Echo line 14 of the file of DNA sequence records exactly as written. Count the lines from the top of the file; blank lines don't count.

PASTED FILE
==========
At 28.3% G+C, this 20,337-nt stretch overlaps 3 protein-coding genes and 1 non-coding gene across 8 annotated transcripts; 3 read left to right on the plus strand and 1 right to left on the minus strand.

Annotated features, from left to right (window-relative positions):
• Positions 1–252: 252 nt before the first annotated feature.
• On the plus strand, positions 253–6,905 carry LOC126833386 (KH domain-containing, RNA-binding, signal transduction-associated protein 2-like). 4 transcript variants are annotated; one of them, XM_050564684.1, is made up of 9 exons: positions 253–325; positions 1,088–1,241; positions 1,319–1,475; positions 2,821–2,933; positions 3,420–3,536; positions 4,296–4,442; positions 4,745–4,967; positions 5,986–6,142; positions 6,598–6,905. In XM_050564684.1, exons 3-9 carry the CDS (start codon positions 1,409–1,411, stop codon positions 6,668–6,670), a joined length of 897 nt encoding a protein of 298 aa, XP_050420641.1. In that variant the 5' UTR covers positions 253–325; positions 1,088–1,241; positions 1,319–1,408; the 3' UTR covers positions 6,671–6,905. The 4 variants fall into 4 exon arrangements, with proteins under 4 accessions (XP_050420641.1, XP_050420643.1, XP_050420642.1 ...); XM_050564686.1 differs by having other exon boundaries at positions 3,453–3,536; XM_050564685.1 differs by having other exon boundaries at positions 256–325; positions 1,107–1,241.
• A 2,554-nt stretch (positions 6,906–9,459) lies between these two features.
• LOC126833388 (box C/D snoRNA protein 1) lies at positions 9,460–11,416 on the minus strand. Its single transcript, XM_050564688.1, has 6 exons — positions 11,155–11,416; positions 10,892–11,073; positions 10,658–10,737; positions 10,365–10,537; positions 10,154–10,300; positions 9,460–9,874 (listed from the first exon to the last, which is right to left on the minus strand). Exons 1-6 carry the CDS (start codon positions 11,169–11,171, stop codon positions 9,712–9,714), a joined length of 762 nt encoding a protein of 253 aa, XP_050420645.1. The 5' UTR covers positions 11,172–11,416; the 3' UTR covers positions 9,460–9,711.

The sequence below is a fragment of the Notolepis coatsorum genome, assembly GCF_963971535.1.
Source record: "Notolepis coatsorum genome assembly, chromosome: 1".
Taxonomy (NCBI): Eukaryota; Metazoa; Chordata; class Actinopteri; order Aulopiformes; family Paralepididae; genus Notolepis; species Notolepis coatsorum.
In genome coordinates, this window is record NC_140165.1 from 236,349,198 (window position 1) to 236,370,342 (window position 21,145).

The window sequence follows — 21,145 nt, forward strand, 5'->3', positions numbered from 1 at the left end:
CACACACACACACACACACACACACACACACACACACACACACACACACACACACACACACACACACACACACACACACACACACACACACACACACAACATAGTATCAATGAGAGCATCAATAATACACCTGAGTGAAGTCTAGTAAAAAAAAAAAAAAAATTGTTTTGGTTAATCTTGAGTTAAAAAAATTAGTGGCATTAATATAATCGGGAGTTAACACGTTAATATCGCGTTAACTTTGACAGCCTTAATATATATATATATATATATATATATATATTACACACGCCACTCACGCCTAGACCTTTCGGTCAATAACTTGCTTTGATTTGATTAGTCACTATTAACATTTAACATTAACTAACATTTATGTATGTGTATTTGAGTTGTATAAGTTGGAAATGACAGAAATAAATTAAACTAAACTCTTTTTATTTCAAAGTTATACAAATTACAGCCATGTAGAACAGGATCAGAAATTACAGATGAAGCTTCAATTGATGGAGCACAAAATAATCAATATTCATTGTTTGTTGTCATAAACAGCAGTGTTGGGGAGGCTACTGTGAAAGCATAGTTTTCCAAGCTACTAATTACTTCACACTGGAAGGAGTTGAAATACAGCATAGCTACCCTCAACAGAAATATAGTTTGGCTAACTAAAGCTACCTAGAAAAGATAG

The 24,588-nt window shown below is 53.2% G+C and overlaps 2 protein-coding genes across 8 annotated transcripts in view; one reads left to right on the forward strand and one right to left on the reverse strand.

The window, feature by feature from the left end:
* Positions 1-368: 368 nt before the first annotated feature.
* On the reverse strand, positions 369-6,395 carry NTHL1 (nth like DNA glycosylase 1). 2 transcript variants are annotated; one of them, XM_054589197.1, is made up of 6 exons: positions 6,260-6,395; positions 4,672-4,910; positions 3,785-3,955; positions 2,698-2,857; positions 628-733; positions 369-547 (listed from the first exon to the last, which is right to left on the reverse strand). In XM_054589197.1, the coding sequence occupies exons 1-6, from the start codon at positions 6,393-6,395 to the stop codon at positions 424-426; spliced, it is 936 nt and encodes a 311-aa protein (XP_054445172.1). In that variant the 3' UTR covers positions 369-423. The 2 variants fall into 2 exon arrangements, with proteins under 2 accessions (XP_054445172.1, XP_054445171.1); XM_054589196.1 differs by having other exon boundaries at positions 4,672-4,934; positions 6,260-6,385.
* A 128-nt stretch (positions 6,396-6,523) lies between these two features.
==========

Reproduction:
The window, feature by feature from the left end: